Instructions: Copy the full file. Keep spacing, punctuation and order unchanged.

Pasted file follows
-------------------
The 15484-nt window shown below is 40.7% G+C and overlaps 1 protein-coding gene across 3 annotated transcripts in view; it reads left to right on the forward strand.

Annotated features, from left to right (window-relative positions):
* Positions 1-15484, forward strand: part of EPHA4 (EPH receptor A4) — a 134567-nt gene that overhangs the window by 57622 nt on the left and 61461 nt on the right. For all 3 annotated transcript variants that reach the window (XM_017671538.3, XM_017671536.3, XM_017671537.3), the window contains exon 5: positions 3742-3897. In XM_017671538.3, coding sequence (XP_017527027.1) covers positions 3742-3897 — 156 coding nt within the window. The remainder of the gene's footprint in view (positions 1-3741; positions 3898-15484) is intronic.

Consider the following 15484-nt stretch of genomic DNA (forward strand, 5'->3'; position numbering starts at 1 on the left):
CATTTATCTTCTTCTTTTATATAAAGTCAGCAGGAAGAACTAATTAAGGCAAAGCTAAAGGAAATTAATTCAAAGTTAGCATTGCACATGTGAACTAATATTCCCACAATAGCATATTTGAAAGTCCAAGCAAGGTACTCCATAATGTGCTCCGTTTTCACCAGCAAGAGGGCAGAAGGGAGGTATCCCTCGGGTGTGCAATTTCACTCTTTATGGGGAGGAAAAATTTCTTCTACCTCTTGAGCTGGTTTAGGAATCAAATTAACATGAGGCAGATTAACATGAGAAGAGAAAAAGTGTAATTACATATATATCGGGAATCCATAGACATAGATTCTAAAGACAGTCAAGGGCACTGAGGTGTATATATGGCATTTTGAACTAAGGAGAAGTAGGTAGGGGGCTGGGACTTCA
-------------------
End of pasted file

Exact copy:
The 15484-nt window shown below is 40.7% G+C and overlaps 1 protein-coding gene across 3 annotated transcripts in view; it reads left to right on the forward strand.

Annotated features, from left to right (window-relative positions):
* Positions 1-15484, forward strand: part of EPHA4 (EPH receptor A4) — a 134567-nt gene that overhangs the window by 57622 nt on the left and 61461 nt on the right. For all 3 annotated transcript variants that reach the window (XM_017671538.3, XM_017671536.3, XM_017671537.3), the window contains exon 5: positions 3742-3897. In XM_017671538.3, coding sequence (XP_017527027.1) covers positions 3742-3897 — 156 coding nt within the window. The remainder of the gene's footprint in view (positions 1-3741; positions 3898-15484) is intronic.

Consider the following 15484-nt stretch of genomic DNA (forward strand, 5'->3'; position numbering starts at 1 on the left):
CATTTATCTTCTTCTTTTATATAAAGTCAGCAGGAAGAACTAATTAAGGCAAAGCTAAAGGAAATTAATTCAAAGTTAGCATTGCACATGTGAACTAATATTCCCACAATAGCATATTTGAAAGTCCAAGCAAGGTACTCCATAATGTGCTCCGTTTTCACCAGCAAGAGGGCAGAAGGGAGGTATCCCTCGGGTGTGCAATTTCACTCTTTATGGGGAGGAAAAATTTCTTCTACCTCTTGAGCTGGTTTAGGAATCAAATTAACATGAGGCAGATTAACATGAGAAGAGAAAAAGTGTAATTACATATATATCGGGAATCCATAGACATAGATTCTAAAGACAGTCAAGGGCACTGAGGTGTATATATGGCATTTTGAACTAAGGAGAAGTAGGTAGGGGGCTGGGACTTCA